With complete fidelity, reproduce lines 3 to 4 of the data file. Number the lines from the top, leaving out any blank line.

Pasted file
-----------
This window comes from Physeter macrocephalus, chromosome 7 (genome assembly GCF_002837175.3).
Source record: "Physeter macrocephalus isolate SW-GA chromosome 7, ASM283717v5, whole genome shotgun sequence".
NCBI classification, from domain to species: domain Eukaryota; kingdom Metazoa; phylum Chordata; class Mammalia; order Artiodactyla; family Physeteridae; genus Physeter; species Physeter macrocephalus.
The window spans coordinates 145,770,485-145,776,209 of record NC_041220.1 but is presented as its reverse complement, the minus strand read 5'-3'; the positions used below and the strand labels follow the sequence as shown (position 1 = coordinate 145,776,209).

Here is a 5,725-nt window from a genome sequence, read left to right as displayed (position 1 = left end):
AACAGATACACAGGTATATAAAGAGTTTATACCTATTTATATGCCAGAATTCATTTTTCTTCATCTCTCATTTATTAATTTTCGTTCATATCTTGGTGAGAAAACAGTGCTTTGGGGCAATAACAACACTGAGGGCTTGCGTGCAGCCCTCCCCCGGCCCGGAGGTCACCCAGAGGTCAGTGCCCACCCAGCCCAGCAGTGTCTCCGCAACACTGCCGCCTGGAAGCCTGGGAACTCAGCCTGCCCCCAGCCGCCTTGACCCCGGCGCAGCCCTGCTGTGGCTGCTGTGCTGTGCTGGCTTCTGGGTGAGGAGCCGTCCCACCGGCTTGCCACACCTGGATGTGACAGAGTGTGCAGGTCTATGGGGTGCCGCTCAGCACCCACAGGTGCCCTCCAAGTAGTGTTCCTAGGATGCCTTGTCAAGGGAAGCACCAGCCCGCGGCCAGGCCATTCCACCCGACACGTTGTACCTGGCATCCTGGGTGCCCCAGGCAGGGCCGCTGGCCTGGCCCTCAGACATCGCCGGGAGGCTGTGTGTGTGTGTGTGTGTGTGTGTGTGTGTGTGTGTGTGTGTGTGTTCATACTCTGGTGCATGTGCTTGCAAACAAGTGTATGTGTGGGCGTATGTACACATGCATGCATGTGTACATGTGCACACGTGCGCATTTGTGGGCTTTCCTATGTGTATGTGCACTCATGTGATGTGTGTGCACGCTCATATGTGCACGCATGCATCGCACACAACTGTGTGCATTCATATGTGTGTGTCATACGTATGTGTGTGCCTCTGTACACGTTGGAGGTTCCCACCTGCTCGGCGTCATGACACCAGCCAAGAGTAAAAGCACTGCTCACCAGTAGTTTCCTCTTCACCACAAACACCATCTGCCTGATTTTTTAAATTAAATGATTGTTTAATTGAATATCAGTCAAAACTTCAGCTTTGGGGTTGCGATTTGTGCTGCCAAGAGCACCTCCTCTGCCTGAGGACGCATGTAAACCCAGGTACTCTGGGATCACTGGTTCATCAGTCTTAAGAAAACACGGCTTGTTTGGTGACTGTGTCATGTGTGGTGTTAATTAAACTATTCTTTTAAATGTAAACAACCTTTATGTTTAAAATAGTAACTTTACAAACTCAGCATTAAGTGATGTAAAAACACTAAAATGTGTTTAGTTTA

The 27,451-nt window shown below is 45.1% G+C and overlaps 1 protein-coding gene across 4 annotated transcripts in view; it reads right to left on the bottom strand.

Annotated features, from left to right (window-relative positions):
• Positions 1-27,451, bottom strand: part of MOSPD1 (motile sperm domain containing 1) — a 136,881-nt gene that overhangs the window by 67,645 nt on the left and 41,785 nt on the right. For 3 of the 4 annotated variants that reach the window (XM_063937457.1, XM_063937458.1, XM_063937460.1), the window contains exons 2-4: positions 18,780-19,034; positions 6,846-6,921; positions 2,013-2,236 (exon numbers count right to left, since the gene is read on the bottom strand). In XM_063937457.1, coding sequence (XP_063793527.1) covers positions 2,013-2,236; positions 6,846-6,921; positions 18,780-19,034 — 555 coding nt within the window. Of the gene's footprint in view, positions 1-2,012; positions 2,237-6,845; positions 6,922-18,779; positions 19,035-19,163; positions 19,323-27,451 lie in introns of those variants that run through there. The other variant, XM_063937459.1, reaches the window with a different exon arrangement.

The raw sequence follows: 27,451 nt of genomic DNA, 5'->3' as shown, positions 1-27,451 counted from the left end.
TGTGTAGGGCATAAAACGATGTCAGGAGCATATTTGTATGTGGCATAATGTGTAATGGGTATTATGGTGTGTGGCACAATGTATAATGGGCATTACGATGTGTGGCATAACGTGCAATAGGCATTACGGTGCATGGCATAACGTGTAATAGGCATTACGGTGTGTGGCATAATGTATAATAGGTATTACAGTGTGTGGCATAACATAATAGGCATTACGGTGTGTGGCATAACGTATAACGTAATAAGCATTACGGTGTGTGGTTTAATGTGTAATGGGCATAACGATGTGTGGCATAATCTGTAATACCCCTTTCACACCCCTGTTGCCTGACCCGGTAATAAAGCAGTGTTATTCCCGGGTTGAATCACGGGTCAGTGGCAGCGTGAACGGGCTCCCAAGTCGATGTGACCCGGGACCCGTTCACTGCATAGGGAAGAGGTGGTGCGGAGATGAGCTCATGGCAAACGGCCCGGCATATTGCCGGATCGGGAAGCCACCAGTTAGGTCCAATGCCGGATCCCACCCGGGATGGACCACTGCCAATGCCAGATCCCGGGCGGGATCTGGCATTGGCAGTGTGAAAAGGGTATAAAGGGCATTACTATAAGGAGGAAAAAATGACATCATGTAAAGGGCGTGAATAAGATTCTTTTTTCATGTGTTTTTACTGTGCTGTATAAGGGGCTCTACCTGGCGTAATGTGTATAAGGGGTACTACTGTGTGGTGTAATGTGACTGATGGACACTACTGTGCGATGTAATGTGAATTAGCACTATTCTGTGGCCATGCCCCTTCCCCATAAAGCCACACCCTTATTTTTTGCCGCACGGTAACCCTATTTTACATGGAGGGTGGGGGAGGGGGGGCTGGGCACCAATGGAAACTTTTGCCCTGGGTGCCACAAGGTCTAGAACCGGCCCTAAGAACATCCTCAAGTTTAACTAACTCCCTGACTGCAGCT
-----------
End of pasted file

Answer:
NCBI classification, from domain to species: domain Eukaryota; kingdom Metazoa; phylum Chordata; class Mammalia; order Artiodactyla; family Physeteridae; genus Physeter; species Physeter macrocephalus.
The window spans coordinates 145,770,485-145,776,209 of record NC_041220.1 but is presented as its reverse complement, the minus strand read 5'-3'; the positions used below and the strand labels follow the sequence as shown (position 1 = coordinate 145,776,209).